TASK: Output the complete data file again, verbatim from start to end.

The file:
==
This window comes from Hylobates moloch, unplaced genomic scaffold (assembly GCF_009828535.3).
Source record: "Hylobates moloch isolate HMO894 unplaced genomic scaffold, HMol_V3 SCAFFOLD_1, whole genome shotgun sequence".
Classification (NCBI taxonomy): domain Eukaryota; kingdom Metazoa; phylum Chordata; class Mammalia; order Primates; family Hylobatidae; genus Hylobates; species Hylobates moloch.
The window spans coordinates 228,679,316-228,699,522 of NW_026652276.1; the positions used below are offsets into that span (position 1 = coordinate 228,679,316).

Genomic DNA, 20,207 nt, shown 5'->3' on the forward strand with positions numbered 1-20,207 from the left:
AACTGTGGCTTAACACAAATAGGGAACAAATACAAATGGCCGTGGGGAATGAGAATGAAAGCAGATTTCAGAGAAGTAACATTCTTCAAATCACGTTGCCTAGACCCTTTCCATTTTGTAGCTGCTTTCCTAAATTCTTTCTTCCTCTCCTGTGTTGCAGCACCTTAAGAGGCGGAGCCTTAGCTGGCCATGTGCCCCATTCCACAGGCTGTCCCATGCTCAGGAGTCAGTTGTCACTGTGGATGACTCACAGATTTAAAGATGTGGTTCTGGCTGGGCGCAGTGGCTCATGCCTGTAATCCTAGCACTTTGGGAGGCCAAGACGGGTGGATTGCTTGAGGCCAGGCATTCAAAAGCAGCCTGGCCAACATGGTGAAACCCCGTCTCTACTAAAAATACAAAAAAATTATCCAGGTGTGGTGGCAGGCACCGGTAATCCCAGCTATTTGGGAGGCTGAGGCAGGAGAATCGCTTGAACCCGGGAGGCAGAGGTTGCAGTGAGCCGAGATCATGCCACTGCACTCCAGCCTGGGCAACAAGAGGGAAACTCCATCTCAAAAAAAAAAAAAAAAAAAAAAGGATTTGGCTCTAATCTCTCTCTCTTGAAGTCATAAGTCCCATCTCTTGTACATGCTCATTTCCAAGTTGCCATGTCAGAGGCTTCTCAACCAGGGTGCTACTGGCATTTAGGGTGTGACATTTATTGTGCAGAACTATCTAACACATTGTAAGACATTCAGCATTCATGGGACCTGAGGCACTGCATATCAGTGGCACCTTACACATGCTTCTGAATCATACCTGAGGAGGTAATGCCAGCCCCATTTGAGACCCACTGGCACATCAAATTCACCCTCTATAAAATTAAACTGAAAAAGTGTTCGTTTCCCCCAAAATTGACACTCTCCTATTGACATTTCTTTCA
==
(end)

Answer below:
This window comes from Hylobates moloch, unplaced genomic scaffold (assembly GCF_009828535.3).
Source record: "Hylobates moloch isolate HMO894 unplaced genomic scaffold, HMol_V3 SCAFFOLD_1, whole genome shotgun sequence".
Classification (NCBI taxonomy): domain Eukaryota; kingdom Metazoa; phylum Chordata; class Mammalia; order Primates; family Hylobatidae; genus Hylobates; species Hylobates moloch.
The window spans coordinates 228,679,316-228,699,522 of NW_026652276.1; the positions used below are offsets into that span (position 1 = coordinate 228,679,316).

Genomic DNA, 20,207 nt, shown 5'->3' on the forward strand with positions numbered 1-20,207 from the left:
AACTGTGGCTTAACACAAATAGGGAACAAATACAAATGGCCGTGGGGAATGAGAATGAAAGCAGATTTCAGAGAAGTAACATTCTTCAAATCACGTTGCCTAGACCCTTTCCATTTTGTAGCTGCTTTCCTAAATTCTTTCTTCCTCTCCTGTGTTGCAGCACCTTAAGAGGCGGAGCCTTAGCTGGCCATGTGCCCCATTCCACAGGCTGTCCCATGCTCAGGAGTCAGTTGTCACTGTGGATGACTCACAGATTTAAAGATGTGGTTCTGGCTGGGCGCAGTGGCTCATGCCTGTAATCCTAGCACTTTGGGAGGCCAAGACGGGTGGATTGCTTGAGGCCAGGCATTCAAAAGCAGCCTGGCCAACATGGTGAAACCCCGTCTCTACTAAAAATACAAAAAAATTATCCAGGTGTGGTGGCAGGCACCGGTAATCCCAGCTATTTGGGAGGCTGAGGCAGGAGAATCGCTTGAACCCGGGAGGCAGAGGTTGCAGTGAGCCGAGATCATGCCACTGCACTCCAGCCTGGGCAACAAGAGGGAAACTCCATCTCAAAAAAAAAAAAAAAAAAAAAAGGATTTGGCTCTAATCTCTCTCTCTTGAAGTCATAAGTCCCATCTCTTGTACATGCTCATTTCCAAGTTGCCATGTCAGAGGCTTCTCAACCAGGGTGCTACTGGCATTTAGGGTGTGACATTTATTGTGCAGAACTATCTAACACATTGTAAGACATTCAGCATTCATGGGACCTGAGGCACTGCATATCAGTGGCACCTTACACATGCTTCTGAATCATACCTGAGGAGGTAATGCCAGCCCCATTTGAGACCCACTGGCACATCAAATTCACCCTCTATAAAATTAAACTGAAAAAGTGTTCGTTTCCCCCAAAATTGACACTCTCCTATTGACATTTCTTTCA